After graduating with a degree in agricultural engineering in the mid-1980s, I joined a company as a member of a survey crew. I started off working on highway and water management projects and gained a lot of experience with surveying and an understanding of construction operations. Though there were some long days in some pretty remote locales, I showcased my ability to learn, adapt, and work smart and hard. I eventually joined the company’s municipal engineering group and became involved in designs involving roads and water and wastewater systems. I look back on the early days of my career with gratitude for the work and life lessons that continue to serve me well.

    Your career trajectory may not look the way you imagined, but always remember there’s more than one way to get to where you’re going. A good place to start is by looking up companies or agencies in your field and taking note of those whose mission, vision, values, and services align with yours. Find creative ways to approach the ones that are hiring and, if you’re able, consider delivering your résumé personally to a decision maker (while observing COVID-19 safety protocols, of course). Be polite and memorable in a positive way. 

    Also consider expanding your network by volunteering for or attending events—including those hosted by APEGA, a society in your field of practice, or a university. These events are a great way to have fun, learn new things, and meet people with similar interests. A good connection could lead to a new reference or employment.

    If you haven’t already, check out the career resources APEGA offers. Peruse our job board for exclusive access to a range of postings around the world. Get matched with a mentor, who can give you personalized advice on finding and excelling at a job in your desired field.

    You may also consider getting in touch with your university’s career centre. Along with career and employment information and expertise, they often offer events, workshops, and self-guided resources geared towards supporting you in your career search and development.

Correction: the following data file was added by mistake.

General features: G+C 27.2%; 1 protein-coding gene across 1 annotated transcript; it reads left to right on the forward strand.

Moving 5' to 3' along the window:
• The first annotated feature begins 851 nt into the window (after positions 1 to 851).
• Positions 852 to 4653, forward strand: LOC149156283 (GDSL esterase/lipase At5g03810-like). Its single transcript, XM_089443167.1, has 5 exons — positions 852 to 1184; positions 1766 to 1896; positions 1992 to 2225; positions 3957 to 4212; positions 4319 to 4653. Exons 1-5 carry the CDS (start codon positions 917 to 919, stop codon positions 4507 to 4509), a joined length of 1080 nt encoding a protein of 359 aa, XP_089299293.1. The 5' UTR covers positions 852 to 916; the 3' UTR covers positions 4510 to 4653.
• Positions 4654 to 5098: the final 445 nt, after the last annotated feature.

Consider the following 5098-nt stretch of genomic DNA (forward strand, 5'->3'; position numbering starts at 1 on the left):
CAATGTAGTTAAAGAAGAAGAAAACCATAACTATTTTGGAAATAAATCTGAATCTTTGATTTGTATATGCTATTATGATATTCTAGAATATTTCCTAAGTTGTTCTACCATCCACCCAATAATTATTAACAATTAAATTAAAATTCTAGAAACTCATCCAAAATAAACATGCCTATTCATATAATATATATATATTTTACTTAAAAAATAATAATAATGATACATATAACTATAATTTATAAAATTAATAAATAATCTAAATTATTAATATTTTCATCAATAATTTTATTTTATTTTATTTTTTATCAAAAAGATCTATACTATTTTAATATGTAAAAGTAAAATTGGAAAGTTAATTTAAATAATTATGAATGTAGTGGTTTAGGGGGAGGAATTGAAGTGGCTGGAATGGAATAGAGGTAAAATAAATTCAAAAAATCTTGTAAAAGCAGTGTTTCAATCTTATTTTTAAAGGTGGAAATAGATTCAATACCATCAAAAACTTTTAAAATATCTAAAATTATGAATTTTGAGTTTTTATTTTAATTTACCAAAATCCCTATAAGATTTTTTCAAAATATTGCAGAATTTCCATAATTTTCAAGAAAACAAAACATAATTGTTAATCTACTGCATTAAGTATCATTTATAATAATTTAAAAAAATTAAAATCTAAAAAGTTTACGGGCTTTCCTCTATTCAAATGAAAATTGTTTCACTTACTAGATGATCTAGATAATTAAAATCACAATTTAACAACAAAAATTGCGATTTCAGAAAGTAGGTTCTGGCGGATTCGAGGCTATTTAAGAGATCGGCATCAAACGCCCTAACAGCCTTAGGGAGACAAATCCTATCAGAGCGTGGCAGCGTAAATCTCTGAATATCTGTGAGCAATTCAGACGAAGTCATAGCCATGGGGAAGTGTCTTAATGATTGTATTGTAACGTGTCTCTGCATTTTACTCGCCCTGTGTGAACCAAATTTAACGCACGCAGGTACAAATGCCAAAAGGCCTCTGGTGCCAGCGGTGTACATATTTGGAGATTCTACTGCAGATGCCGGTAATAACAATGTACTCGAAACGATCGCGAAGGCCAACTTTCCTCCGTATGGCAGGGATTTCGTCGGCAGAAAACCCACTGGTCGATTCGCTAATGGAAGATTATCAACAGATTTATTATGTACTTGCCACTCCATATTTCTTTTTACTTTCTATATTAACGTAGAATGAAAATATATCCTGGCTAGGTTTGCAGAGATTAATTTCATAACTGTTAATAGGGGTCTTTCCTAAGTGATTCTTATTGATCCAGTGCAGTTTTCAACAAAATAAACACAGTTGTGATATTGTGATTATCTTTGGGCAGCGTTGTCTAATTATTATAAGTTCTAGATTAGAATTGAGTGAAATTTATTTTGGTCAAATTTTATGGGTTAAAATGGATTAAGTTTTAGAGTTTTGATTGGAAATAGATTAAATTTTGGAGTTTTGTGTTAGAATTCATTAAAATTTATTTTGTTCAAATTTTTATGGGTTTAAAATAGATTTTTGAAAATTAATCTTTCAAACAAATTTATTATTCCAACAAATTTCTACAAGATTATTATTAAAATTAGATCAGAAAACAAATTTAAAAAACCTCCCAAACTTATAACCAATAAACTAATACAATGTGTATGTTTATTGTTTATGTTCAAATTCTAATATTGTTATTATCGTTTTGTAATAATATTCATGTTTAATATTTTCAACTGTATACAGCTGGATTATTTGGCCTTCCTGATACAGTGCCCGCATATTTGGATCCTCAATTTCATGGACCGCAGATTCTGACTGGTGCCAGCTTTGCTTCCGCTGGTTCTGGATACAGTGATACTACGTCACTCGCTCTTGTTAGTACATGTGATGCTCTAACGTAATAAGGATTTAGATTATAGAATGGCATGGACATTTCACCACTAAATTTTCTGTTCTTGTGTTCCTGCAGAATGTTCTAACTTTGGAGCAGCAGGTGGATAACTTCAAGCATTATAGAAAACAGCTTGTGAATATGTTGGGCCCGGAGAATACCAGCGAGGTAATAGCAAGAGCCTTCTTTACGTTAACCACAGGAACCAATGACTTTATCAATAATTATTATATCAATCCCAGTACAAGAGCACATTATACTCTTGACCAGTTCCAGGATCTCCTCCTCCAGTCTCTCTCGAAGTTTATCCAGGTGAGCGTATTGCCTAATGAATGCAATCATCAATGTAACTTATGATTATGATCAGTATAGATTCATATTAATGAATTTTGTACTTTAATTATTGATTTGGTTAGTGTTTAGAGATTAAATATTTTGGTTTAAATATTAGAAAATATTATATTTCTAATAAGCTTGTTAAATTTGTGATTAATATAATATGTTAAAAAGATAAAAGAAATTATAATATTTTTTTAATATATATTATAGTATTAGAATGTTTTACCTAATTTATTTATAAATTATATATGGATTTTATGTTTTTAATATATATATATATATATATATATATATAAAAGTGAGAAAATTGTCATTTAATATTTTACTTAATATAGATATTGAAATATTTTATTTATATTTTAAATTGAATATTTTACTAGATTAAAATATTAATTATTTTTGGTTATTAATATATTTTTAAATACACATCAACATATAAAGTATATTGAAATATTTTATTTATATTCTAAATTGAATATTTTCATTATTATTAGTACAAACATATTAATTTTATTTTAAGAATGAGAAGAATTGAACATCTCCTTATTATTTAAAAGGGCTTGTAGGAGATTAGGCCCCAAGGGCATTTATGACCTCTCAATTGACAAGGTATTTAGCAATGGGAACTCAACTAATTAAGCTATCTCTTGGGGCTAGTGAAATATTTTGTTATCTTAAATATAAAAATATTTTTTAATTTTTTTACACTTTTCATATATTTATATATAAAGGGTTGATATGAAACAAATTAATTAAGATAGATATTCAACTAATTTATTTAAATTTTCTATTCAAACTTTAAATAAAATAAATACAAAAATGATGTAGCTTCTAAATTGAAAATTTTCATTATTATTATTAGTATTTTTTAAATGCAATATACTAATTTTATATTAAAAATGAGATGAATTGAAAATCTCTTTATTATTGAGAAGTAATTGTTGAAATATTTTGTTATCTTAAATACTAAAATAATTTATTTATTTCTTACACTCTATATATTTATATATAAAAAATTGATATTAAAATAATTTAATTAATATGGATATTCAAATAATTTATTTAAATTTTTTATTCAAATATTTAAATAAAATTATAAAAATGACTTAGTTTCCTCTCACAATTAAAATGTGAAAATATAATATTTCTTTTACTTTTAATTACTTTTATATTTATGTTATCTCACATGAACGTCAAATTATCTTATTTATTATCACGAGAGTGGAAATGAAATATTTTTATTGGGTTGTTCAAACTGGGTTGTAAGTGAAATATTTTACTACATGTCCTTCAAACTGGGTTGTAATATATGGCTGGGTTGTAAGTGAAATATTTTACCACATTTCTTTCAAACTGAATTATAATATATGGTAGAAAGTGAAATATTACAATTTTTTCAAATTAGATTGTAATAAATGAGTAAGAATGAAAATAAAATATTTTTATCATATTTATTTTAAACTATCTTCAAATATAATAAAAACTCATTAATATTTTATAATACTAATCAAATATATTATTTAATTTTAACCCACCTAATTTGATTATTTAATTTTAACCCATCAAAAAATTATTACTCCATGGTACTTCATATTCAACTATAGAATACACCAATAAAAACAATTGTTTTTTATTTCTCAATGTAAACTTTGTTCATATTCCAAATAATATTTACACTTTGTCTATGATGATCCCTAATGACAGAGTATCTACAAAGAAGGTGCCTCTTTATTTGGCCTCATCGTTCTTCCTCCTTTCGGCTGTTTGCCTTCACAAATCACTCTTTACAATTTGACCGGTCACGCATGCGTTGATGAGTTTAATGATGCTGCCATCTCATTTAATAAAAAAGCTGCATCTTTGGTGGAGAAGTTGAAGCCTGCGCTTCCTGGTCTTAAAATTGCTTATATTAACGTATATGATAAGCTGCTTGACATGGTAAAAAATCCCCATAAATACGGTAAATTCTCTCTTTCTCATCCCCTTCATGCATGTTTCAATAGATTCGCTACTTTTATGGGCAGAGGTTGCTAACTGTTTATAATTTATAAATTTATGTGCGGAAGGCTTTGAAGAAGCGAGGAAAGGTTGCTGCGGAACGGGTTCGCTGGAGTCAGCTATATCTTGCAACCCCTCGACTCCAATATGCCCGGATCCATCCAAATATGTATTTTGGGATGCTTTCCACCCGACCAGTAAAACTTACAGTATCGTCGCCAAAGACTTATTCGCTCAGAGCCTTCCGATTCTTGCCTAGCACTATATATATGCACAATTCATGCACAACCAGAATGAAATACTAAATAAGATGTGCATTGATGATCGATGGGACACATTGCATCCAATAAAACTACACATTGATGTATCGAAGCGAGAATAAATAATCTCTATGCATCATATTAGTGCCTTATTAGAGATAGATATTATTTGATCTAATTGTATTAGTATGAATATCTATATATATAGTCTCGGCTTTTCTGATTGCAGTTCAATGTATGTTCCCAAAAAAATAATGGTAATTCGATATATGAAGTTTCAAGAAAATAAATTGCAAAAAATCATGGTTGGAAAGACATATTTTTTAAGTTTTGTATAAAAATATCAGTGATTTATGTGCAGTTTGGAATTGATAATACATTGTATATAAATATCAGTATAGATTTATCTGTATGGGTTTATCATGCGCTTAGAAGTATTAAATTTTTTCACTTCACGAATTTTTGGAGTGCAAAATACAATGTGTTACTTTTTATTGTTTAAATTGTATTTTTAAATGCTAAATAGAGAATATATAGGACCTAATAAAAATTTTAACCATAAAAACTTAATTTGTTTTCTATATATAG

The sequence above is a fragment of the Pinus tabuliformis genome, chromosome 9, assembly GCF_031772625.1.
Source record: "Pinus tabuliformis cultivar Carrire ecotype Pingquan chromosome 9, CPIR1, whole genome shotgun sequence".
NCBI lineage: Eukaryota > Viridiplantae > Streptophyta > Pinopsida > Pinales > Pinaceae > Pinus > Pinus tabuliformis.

I wish you the best of luck!

    Brian Pearse, P.Eng.

  • APEGA takes equity, diversity, and inclusion in the engineering and geoscience professions very seriously, and we take great pride in sharing the stories of our members from all backgrounds and walks of life through our website and weekly ePEG.

    If you’re interested in reading stories about our Indigenous members, I encourage you to check out our two most recent ones posted on our website and in previous ePEG issues:


    I hope you had a chance to read and enjoy the feature story in the July 6 ePEG, titled Meeting Calgary’s Infrastructure Needs of Tomorrow, Today. In this story, professional engineer Vivin Thomas speaks of his work on the 1,000,000-square-foot, $80-million Platform Innovation Centre and Parkade, truly the future of parking solutions in Calgary.

    If you’d like to catch up on other stories of our diverse members, here are a few more to get you started:


    Another way APEGA is supporting equity, diversity, and inclusion is through our 30-by-30 goal to increase the representation of women in the engineering and geoscience professions to 30 per cent by 2030. I encourage you to visit the diversity and inclusion resource page on our website for more information on APEGA’s initiatives.

    Thank you for your continued interest in the ePEG and the achievements of Alberta’s highly skilled professional engineers and geoscientists.

    Best,

    Brian Pearse, P.Eng.

     

Submission criteria

Submitted questions will be randomly drawn for the president's response on a regular basis and answered on this webpage and in an upcoming ePEG newsletter.

All selected questions will be shared with the submitter's first name, last initial, and designation.

We will not respond to anonymous or unprofessional submissions.

Due to capacity, not all questions are able to be answered but may be used to help determine future article topics of great interest to APEGA members.